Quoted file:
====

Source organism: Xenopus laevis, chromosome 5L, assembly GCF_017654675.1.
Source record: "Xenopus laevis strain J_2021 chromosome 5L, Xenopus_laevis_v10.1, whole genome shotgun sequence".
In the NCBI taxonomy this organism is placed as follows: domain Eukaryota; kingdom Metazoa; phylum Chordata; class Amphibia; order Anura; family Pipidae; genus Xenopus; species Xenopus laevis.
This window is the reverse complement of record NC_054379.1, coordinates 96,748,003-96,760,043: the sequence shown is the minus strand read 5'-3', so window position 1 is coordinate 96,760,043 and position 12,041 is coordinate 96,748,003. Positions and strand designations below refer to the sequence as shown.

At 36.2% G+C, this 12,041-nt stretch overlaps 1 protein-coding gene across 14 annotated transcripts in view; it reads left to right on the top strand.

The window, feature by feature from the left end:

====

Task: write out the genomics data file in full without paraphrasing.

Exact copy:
Source organism: Xenopus laevis, chromosome 5L, assembly GCF_017654675.1.
Source record: "Xenopus laevis strain J_2021 chromosome 5L, Xenopus_laevis_v10.1, whole genome shotgun sequence".
In the NCBI taxonomy this organism is placed as follows: domain Eukaryota; kingdom Metazoa; phylum Chordata; class Amphibia; order Anura; family Pipidae; genus Xenopus; species Xenopus laevis.
This window is the reverse complement of record NC_054379.1, coordinates 96,748,003-96,760,043: the sequence shown is the minus strand read 5'-3', so window position 1 is coordinate 96,760,043 and position 12,041 is coordinate 96,748,003. Positions and strand designations below refer to the sequence as shown.

At 36.2% G+C, this 12,041-nt stretch overlaps 1 protein-coding gene across 14 annotated transcripts in view; it reads left to right on the top strand.

The window, feature by feature from the left end: